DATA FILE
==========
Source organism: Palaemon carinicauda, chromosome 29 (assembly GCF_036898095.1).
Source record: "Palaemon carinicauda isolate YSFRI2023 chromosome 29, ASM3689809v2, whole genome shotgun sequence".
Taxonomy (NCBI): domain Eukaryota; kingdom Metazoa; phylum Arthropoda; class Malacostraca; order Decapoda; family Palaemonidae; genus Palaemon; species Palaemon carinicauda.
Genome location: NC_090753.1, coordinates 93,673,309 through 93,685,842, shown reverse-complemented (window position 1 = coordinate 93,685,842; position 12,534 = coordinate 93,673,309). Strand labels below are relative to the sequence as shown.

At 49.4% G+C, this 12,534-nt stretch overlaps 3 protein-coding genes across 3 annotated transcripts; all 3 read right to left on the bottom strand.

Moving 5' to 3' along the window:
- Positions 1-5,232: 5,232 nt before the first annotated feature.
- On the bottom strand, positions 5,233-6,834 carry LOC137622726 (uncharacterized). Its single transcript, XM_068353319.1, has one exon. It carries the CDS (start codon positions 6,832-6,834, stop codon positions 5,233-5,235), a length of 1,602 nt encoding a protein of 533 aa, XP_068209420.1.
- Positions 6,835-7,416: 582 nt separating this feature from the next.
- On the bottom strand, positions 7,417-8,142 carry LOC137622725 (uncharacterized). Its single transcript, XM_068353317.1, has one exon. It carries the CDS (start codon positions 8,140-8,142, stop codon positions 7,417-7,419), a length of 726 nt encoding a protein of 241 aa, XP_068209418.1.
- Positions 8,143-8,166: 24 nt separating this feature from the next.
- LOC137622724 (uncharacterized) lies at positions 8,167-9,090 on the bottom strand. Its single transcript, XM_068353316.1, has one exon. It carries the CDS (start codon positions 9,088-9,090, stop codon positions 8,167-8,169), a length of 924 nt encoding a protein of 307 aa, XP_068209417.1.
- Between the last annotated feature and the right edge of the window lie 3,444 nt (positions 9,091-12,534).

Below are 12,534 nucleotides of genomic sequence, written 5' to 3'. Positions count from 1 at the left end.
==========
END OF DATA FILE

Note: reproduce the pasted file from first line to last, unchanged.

Source organism: Palaemon carinicauda, chromosome 29 (assembly GCF_036898095.1).
Source record: "Palaemon carinicauda isolate YSFRI2023 chromosome 29, ASM3689809v2, whole genome shotgun sequence".
Taxonomy (NCBI): domain Eukaryota; kingdom Metazoa; phylum Arthropoda; class Malacostraca; order Decapoda; family Palaemonidae; genus Palaemon; species Palaemon carinicauda.
Genome location: NC_090753.1, coordinates 93,673,309 through 93,685,842, shown reverse-complemented (window position 1 = coordinate 93,685,842; position 12,534 = coordinate 93,673,309). Strand labels below are relative to the sequence as shown.

At 49.4% G+C, this 12,534-nt stretch overlaps 3 protein-coding genes across 3 annotated transcripts; all 3 read right to left on the bottom strand.

Moving 5' to 3' along the window:
- Positions 1-5,232: 5,232 nt before the first annotated feature.
- On the bottom strand, positions 5,233-6,834 carry LOC137622726 (uncharacterized). Its single transcript, XM_068353319.1, has one exon. It carries the CDS (start codon positions 6,832-6,834, stop codon positions 5,233-5,235), a length of 1,602 nt encoding a protein of 533 aa, XP_068209420.1.
- Positions 6,835-7,416: 582 nt separating this feature from the next.
- On the bottom strand, positions 7,417-8,142 carry LOC137622725 (uncharacterized). Its single transcript, XM_068353317.1, has one exon. It carries the CDS (start codon positions 8,140-8,142, stop codon positions 7,417-7,419), a length of 726 nt encoding a protein of 241 aa, XP_068209418.1.
- Positions 8,143-8,166: 24 nt separating this feature from the next.
- LOC137622724 (uncharacterized) lies at positions 8,167-9,090 on the bottom strand. Its single transcript, XM_068353316.1, has one exon. It carries the CDS (start codon positions 9,088-9,090, stop codon positions 8,167-8,169), a length of 924 nt encoding a protein of 307 aa, XP_068209417.1.
- Between the last annotated feature and the right edge of the window lie 3,444 nt (positions 9,091-12,534).

Below are 12,534 nucleotides of genomic sequence, written 5' to 3'. Positions count from 1 at the left end.